flash fiction friday – from madison woods

every friday, http://madisonwoods.wordpress.com/ posts a picture prompt to challenge writers to create a 100-word “story.”  i’m going to try to keep up with this, as should you.  after you post your story, you go to her page and paste a link to your post in the comment box for that week’s picture.  give it a shot.  what could go wrong?  oh, yeah.  that.      sorry.

 

Jimmy inched forward behind David, still wondering what was in the bag.  He didn’t exhale until David held up an arm to stop.  They stayed along the edge of the wall, as if it could somehow protect them.  David turned with an index finger to his lips, then moved a step away from the wall.  His arm came back, forward, back, then far forward, launching the small bag.  It landed in the shade, not completely in the tunnel.  There were a few grunts.  A snout approached the bag sniffing, and a claw pulled it into the darkness.

“Toldja,” whispered David.

93 thoughts on “flash fiction friday – from madison woods

  1. Wow, you participated… finally. I counted and it’s exactly 100 words. I think the more challenging part in writing a flash fiction is the editing rather than the actual writing part.

    I wonder what’s inside the bag. I’m thinking that it might be a gnome or a brownie. I even googled it just to find out what kind of creature is it. The more puzzling part here is the claw. Who pulled the bag in the tunnel? A nice save for David.

    • yes, i finally did because i “followed” the person doing it and was able to easily find it. i think if you’re going to do those kinds of writing things, you should work to make it exactly 100 words. that was actually part of the fun, like you said, in the editing. thanks for first showing it to me.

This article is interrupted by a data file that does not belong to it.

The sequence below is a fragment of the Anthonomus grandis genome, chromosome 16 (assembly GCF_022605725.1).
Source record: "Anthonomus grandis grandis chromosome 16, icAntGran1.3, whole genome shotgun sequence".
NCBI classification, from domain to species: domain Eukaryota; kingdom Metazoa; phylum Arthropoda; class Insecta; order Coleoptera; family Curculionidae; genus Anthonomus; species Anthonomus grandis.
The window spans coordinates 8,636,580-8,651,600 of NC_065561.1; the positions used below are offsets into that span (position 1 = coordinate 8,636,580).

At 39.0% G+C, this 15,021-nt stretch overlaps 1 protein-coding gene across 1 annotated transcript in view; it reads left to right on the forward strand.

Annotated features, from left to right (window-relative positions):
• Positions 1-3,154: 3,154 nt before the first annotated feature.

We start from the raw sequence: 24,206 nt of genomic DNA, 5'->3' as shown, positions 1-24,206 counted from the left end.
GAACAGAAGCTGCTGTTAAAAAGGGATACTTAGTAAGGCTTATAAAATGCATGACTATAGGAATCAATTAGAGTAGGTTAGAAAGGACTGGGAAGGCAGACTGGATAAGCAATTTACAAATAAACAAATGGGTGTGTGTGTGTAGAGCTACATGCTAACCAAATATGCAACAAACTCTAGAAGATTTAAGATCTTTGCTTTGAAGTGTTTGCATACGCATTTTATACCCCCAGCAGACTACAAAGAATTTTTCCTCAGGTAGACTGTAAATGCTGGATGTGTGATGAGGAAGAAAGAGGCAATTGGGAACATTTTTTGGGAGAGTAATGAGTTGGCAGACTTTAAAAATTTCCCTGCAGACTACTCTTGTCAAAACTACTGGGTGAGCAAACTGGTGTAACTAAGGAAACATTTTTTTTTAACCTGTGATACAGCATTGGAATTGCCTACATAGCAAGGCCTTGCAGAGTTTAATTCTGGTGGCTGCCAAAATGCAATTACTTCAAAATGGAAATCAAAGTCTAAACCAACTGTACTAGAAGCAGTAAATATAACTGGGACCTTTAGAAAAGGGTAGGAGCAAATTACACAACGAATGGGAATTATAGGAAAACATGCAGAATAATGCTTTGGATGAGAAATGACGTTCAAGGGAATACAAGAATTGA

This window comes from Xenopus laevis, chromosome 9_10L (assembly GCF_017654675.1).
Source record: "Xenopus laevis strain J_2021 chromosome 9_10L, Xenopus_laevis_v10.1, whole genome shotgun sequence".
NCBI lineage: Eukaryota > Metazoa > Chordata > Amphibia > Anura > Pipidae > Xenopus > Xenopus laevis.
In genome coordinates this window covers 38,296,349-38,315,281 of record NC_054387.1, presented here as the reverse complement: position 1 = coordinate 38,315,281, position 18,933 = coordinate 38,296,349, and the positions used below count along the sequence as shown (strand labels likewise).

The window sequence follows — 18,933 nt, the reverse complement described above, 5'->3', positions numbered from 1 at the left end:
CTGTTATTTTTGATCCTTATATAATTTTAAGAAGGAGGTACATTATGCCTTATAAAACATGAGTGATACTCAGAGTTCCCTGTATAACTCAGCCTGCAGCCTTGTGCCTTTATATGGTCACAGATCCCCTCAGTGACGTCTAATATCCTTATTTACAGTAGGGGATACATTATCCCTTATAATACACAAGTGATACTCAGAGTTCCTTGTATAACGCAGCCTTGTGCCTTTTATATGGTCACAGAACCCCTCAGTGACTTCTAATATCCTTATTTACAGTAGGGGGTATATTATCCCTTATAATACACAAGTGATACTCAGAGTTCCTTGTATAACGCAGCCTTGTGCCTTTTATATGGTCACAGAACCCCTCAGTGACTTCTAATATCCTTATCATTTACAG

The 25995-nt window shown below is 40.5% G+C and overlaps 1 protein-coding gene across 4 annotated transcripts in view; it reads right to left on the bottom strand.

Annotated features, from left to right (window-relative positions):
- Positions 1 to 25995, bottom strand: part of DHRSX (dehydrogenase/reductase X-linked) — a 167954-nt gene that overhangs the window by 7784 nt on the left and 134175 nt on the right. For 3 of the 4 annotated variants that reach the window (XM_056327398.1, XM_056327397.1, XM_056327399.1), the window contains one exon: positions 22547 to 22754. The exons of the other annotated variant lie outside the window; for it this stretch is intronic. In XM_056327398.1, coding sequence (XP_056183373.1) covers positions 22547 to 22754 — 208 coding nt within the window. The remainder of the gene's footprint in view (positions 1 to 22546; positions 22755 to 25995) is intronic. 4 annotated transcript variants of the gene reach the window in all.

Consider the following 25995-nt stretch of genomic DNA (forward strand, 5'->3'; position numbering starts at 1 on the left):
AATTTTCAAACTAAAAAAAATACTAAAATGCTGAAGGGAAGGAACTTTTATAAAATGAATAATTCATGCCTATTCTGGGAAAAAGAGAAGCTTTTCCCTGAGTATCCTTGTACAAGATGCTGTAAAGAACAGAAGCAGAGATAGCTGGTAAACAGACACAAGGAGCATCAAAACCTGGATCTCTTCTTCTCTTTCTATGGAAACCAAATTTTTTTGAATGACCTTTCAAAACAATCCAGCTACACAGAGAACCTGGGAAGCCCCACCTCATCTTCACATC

• I agree, but then I’m an editor. 🙂 I always strive for exactly 100 words. It’s a real challenge sometimes, but definitely part of the fun.
        Oh yeah, and I really like your piece. Good build-up to the ending.

  2. Ooo…

    Seriously, I had the urge to rub my palms together, like one who giddily anticipates the next scene or chapter. Unfortunately, for me, there is no next scene, but I thought this was a perfectly played prompt response.

  3. I could see that sort of scene actually happening. Cool little story, Rich – thanks for joining us in our Friday madness 🙂

    • i’ll thank allen in the phillipines as it was on his blog that i first became aware of what you’re doing. and then i’ll thank you too of course.

  4. So much suspense! I love how you left the reader wondering what the creature was, great story. Was it your first story for Madison’s friday fictioneer’s?

    • yes, first one. i love picture prompts. i wrote one last week for a different blog site, and it gave me enough that i believe i can make a full novel out of it. something for kids, in the area of things like “because of winn dixie.”

      • Cool. Same, picture prompts I find are also one of the easier prompt’s to write from. That’s cool, it’s interesting where we get our inspiration from, I’m writing a novel too and I got the idea in a social studies lesson about climate change.